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Pathophysiol Haemost Thromb. 2002 Sep-Dec;32(5-6):343-5.

Unusual forms of venous thrombosis and thrombophilia.

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Angelo Bianchi Bonomi Hemophilia and Thrombosis Center, IRCCS Maggiore Hospital, University of Milan, Italy.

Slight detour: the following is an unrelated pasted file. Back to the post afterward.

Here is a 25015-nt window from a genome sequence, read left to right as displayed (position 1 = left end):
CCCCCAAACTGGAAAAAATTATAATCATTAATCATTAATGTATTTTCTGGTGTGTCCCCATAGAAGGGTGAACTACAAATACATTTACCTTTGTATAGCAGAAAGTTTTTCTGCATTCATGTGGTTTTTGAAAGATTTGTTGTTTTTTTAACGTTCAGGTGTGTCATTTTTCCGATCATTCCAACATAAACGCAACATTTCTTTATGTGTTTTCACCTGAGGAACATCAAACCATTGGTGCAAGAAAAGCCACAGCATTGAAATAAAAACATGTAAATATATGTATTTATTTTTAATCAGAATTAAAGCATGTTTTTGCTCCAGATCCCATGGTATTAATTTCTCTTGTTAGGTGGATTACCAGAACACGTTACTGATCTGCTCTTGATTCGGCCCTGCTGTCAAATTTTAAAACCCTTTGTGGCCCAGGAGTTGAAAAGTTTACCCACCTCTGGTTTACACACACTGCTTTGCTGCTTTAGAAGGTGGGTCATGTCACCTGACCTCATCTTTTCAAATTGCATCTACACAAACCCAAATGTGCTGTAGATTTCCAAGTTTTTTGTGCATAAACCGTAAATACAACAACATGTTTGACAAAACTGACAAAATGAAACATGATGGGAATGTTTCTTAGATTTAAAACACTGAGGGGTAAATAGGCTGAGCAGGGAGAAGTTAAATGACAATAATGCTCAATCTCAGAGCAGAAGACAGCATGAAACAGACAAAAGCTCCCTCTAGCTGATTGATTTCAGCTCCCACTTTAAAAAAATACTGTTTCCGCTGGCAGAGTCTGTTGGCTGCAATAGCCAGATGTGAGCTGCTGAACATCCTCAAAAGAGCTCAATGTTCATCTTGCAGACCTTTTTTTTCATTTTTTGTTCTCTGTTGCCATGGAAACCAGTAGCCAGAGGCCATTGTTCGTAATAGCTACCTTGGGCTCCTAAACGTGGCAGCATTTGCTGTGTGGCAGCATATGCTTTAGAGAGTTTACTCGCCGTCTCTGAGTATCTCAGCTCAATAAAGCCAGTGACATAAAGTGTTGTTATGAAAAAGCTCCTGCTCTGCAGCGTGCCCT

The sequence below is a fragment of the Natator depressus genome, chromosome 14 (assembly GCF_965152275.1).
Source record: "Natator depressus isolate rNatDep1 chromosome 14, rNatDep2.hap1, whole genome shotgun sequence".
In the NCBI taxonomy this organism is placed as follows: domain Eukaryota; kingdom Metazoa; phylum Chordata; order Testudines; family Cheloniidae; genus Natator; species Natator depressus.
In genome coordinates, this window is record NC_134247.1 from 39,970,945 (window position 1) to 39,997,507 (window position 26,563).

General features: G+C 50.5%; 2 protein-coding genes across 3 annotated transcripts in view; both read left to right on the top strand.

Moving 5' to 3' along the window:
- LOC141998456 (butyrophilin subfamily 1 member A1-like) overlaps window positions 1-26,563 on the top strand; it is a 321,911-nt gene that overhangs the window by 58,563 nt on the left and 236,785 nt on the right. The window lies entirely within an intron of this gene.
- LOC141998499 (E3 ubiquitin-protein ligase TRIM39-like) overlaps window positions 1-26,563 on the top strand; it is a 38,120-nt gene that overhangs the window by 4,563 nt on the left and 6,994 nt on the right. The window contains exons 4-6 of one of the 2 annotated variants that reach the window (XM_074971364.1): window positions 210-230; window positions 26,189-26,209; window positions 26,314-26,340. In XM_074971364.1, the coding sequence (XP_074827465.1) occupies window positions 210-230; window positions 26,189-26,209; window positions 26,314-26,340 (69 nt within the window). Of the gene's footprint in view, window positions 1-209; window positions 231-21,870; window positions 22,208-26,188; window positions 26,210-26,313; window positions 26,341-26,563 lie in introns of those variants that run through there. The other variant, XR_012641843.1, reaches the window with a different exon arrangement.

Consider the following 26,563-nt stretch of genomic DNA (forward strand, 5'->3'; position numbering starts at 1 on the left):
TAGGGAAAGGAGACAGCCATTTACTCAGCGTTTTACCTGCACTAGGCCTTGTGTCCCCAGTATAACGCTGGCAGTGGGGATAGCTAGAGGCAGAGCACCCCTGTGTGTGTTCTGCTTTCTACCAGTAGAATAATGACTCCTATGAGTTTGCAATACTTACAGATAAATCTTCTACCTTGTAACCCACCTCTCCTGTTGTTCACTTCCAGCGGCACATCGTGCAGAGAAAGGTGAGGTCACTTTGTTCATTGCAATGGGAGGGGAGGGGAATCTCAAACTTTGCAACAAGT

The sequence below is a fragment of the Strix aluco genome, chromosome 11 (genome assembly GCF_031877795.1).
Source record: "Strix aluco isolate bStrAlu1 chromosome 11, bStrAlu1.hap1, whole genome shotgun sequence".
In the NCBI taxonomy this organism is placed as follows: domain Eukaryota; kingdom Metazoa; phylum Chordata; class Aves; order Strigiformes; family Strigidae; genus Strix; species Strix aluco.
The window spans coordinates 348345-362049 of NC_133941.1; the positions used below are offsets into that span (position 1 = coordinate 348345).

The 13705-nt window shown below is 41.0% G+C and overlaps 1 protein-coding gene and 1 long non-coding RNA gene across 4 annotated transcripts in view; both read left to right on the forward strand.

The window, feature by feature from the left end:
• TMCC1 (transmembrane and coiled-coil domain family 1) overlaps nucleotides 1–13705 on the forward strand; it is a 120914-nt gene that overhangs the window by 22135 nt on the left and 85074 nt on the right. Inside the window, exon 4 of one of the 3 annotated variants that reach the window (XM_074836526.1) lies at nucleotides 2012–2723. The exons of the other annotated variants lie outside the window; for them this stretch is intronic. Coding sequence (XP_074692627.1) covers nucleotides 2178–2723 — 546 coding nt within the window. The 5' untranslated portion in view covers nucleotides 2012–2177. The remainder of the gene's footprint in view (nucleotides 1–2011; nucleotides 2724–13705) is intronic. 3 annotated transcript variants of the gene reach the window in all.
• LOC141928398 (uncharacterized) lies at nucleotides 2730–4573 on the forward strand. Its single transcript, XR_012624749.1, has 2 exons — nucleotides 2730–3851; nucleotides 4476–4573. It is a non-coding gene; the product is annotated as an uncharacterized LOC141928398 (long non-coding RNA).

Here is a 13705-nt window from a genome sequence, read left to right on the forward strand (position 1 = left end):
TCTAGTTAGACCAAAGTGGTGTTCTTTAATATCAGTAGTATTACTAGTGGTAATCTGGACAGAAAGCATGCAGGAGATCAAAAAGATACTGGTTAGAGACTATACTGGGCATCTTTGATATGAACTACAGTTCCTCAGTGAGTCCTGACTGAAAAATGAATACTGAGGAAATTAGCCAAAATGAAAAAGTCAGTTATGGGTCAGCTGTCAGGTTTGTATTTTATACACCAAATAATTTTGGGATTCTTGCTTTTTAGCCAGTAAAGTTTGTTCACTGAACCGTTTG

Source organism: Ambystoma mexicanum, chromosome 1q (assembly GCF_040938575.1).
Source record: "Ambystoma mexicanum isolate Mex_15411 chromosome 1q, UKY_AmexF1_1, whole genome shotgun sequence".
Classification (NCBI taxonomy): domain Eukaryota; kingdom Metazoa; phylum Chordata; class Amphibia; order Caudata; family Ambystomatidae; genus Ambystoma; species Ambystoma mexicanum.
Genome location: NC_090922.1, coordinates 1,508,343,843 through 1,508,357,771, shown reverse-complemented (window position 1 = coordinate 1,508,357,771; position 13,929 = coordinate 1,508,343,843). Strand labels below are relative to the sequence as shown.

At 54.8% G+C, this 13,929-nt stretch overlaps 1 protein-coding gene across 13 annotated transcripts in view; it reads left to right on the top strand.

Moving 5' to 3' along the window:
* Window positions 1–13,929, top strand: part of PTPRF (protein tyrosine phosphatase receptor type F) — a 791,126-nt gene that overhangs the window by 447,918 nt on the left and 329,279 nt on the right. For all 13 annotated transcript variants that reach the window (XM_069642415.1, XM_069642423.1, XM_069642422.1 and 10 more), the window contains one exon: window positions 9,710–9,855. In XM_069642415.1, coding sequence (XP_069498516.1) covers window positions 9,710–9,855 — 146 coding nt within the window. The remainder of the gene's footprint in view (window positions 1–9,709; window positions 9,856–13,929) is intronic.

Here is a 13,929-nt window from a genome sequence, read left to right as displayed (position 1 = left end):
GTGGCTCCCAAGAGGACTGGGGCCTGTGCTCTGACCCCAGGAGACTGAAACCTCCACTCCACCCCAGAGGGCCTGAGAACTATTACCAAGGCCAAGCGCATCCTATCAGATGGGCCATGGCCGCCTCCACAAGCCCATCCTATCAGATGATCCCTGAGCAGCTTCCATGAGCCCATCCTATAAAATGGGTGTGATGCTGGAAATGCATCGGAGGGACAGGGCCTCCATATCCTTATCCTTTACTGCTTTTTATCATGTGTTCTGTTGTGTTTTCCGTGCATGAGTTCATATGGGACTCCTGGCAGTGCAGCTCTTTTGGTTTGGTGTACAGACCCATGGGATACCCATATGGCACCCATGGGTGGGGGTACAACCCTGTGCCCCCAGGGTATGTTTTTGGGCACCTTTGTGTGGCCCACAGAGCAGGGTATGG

Venous thromboembolism (VTE) results from multiple interactions between inherited and environmental risk factors. The lower limbs are the most common site of VTE, but more rarely other venous sites can be involved. The role of risk factors for VTE can be different in the various thrombotic manifestations, and there are specific risk factors for specific sites. Coagulation abnormalities causing inherited thrombophilia are frequently found in patients with cerebral vein thrombosis, but are more rare in those with "isolated" pulmonary embolism, upper limb or retinal vein thrombosis. Transient situations, such as surgery, trauma, prolonged immobilization, the use of oral contraceptives or hormone replacement therapy, and pregnancy or puerperium, are often recognized in patients with lower limb deep vein thrombosis, "isolated" pulmonary embolism, abdominal and cerebral vein thrombosis, but not in patients with upper limb deep vein thrombosis. Major risk factors for deep vein thrombosis of the upper limbs are strong efforts with the arms, whereas for abdominal vein thrombosis are myeloproliferative disorders and liver cirrhosis. In conclusion, there is increasing evidence that inherited and environmental risk factors may interact differently in determining VTE in different sites.

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